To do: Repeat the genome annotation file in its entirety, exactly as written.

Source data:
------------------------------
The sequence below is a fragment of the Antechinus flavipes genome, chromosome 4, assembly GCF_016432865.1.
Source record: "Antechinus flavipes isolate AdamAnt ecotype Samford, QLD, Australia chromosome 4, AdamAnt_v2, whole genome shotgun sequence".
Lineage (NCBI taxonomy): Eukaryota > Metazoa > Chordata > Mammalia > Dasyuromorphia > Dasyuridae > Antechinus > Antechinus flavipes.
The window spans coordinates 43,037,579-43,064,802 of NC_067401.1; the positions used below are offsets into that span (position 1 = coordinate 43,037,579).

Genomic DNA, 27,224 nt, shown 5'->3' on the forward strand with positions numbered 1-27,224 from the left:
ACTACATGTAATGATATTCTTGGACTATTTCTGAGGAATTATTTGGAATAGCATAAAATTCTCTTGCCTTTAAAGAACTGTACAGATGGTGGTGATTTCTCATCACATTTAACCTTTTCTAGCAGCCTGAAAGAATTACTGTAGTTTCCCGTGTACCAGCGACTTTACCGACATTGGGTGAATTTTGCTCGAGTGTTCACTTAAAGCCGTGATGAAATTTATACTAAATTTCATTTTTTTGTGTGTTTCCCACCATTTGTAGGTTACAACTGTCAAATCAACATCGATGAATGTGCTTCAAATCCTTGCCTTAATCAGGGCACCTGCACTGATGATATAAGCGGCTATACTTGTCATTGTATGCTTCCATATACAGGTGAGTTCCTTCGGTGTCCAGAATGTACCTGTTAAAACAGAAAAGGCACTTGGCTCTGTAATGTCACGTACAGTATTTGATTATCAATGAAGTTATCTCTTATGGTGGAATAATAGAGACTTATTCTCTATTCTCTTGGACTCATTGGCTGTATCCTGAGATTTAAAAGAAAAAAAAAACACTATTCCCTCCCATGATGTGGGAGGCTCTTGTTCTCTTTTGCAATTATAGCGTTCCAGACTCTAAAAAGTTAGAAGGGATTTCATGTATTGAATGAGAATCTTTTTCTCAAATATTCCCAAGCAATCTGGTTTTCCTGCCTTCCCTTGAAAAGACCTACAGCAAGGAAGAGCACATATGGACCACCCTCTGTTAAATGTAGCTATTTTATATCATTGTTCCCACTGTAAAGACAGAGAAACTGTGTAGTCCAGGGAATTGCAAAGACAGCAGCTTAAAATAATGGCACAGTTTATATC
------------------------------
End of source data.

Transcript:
The sequence below is a fragment of the Antechinus flavipes genome, chromosome 4, assembly GCF_016432865.1.
Source record: "Antechinus flavipes isolate AdamAnt ecotype Samford, QLD, Australia chromosome 4, AdamAnt_v2, whole genome shotgun sequence".
Lineage (NCBI taxonomy): Eukaryota > Metazoa > Chordata > Mammalia > Dasyuromorphia > Dasyuridae > Antechinus > Antechinus flavipes.
The window spans coordinates 43,037,579-43,064,802 of NC_067401.1; the positions used below are offsets into that span (position 1 = coordinate 43,037,579).

Genomic DNA, 27,224 nt, shown 5'->3' on the forward strand with positions numbered 1-27,224 from the left:
ACTACATGTAATGATATTCTTGGACTATTTCTGAGGAATTATTTGGAATAGCATAAAATTCTCTTGCCTTTAAAGAACTGTACAGATGGTGGTGATTTCTCATCACATTTAACCTTTTCTAGCAGCCTGAAAGAATTACTGTAGTTTCCCGTGTACCAGCGACTTTACCGACATTGGGTGAATTTTGCTCGAGTGTTCACTTAAAGCCGTGATGAAATTTATACTAAATTTCATTTTTTTGTGTGTTTCCCACCATTTGTAGGTTACAACTGTCAAATCAACATCGATGAATGTGCTTCAAATCCTTGCCTTAATCAGGGCACCTGCACTGATGATATAAGCGGCTATACTTGTCATTGTATGCTTCCATATACAGGTGAGTTCCTTCGGTGTCCAGAATGTACCTGTTAAAACAGAAAAGGCACTTGGCTCTGTAATGTCACGTACAGTATTTGATTATCAATGAAGTTATCTCTTATGGTGGAATAATAGAGACTTATTCTCTATTCTCTTGGACTCATTGGCTGTATCCTGAGATTTAAAAGAAAAAAAAAACACTATTCCCTCCCATGATGTGGGAGGCTCTTGTTCTCTTTTGCAATTATAGCGTTCCAGACTCTAAAAAGTTAGAAGGGATTTCATGTATTGAATGAGAATCTTTTTCTCAAATATTCCCAAGCAATCTGGTTTTCCTGCCTTCCCTTGAAAAGACCTACAGCAAGGAAGAGCACATATGGACCACCCTCTGTTAAATGTAGCTATTTTATATCATTGTTCCCACTGTAAAGACAGAGAAACTGTGTAGTCCAGGGAATTGCAAAGACAGCAGCTTAAAATAATGGCACAGTTTATATC